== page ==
against itself, yet all the mutual injury which this 
implies is to be counted as nothing, compared with 
the exceeding sinfulness of sin, compared with the 
intrusion of sin into the world which God created 
good, that sin of which we are the heirs and par 
takers. And yet all this load of debt God forgives 
freely, so much greater is the mercy that God shews 
than that which man refuses to shew. lie forgives 
and has compassion because His servant falls at His 
feet and worships Him. And He forgave freely, though 
His servant in the extremity of distress is ready to 
make promises of payment, and engagements that 
it is impossible for him to fulfil. " Have patience 
with me, and I will pay Thee all." He asks for time 
and patience while his debt is accumulating on him ; 
but he gains more than he asks or hopes for, an ab 
solute discharge. But here let me remind you that 
the parable deals only with the fact of this absolute 
forgiveness. It is absolute as regards the man him 
self, i.e. it does not depend upon any arrangement 
made with the man himself, but it is not absolute 
to the entire exclusion of any condition or means. 
God does not pardon sin absolutely in that sense, 


148 The Unmerciful Creditor. 

because we repent of it, or because we move His 
compassion by our tears and prayers. If it were 
so, Christ would have lived and died, if not in vain, 
yet without any need of such a life and death. It 
is a dream of our own that God, out of the stores of 
His infinite mercy and love, might pardon sin at once 
without atonement, without mark of His displeasure : 
nay, that it is more consistent with His nature that 
He should do so, than that He should exact or accept 
the penalty from another. This is nothing less than 
to put our ideas of what ought to be in the place 
of the knowledge that is offered to us of what really 
is ; but what man, conscious of the weakness of our 
common nature, will presume to say how it would 
be most consistent for a God of infinite purity, 
justice, and love, whose attributes in their infinity 
seem almost to contradict each other, " who will 
by no means clear the guilty, and yet keepeth mercy 
for thousands, forgiving iniquity and transgressions 
and sin," to deal with the enormity of human guilt? 
Either Scripture is written for nothing, and Christ 
Himself suffered for nothing, and the Apostles 
preached and suffered too for nothing, or there 
was a difficulty in the forgiveness of sins which the 
human mind perhaps cannot understand, and which 
Divine wisdom only could overcome. Sin could not 
be wiped out at once as though it had never been, 
or the sinner pardoned or restored by the pure be 
nevolence of God. Either, I say, Scripture is de 
ceiving us, or there was a tremendous problem to 
be solved though we may not be able to enter 

The Unmerciful Creditor. 149 

into its difficulties how is man to be pardoned? 
how can the work of sin be undone, and yet sin 
condemned and punished? how can God be at the 
same time just, and yet the justifier of the unjust?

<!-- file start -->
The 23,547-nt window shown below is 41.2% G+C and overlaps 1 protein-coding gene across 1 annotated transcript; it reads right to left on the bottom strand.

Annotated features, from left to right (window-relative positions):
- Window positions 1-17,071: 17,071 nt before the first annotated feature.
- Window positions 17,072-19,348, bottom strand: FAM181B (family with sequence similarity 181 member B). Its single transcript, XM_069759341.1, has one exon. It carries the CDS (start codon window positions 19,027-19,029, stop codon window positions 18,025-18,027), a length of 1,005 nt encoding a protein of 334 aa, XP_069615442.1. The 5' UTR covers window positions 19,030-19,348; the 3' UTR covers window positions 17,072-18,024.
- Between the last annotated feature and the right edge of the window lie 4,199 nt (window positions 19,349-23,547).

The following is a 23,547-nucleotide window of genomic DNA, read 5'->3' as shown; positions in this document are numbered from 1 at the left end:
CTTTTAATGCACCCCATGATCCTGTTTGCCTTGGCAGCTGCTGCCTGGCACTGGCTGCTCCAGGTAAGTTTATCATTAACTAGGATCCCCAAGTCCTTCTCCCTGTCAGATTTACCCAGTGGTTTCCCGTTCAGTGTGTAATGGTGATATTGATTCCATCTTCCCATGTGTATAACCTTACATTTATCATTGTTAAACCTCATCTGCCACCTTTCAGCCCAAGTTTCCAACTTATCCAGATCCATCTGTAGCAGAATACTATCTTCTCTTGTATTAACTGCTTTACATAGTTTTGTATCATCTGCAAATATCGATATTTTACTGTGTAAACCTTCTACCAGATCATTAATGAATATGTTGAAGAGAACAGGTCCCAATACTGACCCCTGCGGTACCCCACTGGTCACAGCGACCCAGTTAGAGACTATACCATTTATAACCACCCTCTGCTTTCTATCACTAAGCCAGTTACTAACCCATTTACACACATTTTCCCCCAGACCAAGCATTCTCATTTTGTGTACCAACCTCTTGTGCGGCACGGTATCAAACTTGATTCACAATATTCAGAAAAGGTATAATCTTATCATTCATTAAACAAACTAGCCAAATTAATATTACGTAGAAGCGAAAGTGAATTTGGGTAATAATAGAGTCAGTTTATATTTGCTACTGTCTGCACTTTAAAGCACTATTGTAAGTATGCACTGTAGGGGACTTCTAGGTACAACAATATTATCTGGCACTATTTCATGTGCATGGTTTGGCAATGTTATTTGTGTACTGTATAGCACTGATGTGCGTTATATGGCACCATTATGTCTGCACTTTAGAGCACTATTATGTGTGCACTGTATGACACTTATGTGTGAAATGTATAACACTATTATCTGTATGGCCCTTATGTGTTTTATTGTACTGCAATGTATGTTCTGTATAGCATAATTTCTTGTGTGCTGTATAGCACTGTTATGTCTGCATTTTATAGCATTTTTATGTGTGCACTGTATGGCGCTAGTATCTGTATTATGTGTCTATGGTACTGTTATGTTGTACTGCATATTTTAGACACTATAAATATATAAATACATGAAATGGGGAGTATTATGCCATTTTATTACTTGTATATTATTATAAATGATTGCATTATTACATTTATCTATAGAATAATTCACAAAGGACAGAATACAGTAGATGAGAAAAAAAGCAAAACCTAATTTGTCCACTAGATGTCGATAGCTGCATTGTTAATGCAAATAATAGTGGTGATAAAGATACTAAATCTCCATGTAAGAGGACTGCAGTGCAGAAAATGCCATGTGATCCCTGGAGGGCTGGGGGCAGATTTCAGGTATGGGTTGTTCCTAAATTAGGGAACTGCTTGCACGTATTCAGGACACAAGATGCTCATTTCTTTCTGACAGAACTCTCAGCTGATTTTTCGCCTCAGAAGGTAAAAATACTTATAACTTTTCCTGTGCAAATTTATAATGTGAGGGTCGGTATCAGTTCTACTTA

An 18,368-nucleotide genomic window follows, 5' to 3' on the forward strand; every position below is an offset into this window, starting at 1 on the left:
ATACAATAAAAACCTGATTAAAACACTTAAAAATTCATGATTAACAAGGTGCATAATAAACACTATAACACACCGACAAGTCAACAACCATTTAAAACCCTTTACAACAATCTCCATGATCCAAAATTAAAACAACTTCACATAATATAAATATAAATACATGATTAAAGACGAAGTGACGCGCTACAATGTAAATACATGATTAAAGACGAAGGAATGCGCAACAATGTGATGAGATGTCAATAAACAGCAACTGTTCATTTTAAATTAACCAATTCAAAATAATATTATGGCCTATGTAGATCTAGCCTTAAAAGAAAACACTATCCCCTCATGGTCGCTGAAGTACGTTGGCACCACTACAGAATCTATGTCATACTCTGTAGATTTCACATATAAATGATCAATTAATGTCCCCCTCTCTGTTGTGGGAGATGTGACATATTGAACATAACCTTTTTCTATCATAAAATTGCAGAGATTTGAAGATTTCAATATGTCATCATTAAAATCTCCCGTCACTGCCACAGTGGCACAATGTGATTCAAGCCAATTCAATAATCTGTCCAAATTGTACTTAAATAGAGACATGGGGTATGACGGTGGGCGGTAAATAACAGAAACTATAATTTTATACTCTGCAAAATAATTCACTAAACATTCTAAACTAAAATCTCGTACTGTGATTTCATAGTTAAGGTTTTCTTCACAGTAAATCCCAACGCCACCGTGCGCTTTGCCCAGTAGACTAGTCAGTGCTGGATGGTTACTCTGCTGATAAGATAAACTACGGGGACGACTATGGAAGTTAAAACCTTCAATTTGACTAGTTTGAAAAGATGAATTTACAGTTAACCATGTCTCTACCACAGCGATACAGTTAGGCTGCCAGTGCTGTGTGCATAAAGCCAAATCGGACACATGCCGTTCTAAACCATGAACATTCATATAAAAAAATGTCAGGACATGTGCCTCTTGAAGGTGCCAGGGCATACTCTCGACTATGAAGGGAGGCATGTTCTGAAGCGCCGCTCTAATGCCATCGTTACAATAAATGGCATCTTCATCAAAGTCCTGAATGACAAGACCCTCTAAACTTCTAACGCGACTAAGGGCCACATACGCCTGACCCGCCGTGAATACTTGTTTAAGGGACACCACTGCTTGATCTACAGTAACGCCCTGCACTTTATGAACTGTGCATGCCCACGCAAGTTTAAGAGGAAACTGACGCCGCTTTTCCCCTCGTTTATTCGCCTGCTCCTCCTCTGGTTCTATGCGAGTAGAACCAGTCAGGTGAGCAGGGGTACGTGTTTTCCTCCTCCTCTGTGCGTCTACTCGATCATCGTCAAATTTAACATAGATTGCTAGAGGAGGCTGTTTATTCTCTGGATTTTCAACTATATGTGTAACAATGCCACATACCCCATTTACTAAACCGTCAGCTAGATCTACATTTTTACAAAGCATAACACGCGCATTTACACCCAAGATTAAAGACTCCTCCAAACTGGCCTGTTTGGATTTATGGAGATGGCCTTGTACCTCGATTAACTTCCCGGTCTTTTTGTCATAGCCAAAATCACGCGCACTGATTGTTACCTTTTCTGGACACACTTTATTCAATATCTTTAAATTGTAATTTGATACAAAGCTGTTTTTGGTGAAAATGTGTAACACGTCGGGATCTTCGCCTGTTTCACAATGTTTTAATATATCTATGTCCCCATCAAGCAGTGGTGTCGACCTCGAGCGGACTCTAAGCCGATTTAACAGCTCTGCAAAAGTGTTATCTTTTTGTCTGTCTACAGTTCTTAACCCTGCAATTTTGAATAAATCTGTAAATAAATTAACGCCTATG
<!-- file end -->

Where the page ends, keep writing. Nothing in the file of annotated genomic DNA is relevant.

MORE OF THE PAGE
And Scripture deceives us more if this was not 
done for us by a Divine person, who out of pure 
love took our nature upon Him, subjected Himself 
of His own free will to all its sufferings and afflic 
tions, rendered a perfect obedience, and died for us 
on the cross, being made sin for us, though He knew 
no sin Himself, and then ascended into heaven, 
where He can plead the sweet-smelling sacrifices 
which He Himself offered unto God, leaving us the 
assurance that " if while we were enemies, we were 
reconciled to God by the death of His Son, much 
more being reconciled we shall be saved by His life." 
Either this is the Gospel we have to preach, the 
Gospel it is called of " reconciliation," or else we 
know not what we say, and " Christ crucified " is 
a mere name. But it will be no mere name, but 
a name, or rather a power, of " hope and faith and 
joy and salvation" to those who in humility and 
truth look into their own hearts, and conscious of 
the evil that is dwelling there, ask that question 
which has been an anxious one for man ever since 
the foundation of the world, and is only trifled with 
by fools now, " Wherewith shall I come before the 
Lord and bow myself before the most High God?" 
Those that know themselves best will know best 
that they can come to God only through Christ, that 
all they have to plead is His merits, not their own 

150 The Unmerciful Creditor. 

efforts or repentance, that they have access to tin 
Father only through Him, and can only offer 
praises and thanksgivings in His Name; that they 
can have nothing without Him, but with Him havi 
everything they need, " Wisdom and rightcousn< 
and sanctification and redemption." 

With us who have the sense of this reconciliatioi 
how can any evil feeling or unforgiving temper find 
a dwelling-place in our minds? Yet this man of 
whom we have been reading goes from the presence 
of his Lord, and finding some fellow-servant who owes 
him some trifling debt, and appeals to him in the 
self-same words, words which must have recalled to 
him the mercy he had received, will have no compas 
sion on him, but casts him into prison till he should 
pay his debt. The common feelings of humanity 
rise to protest against his conduct, and his fellow- 
servants, in their indignation, report it to his Lord. 
And so his own debt, his forgiven debt, revives and 
returns upon him ; and he is delivered over to the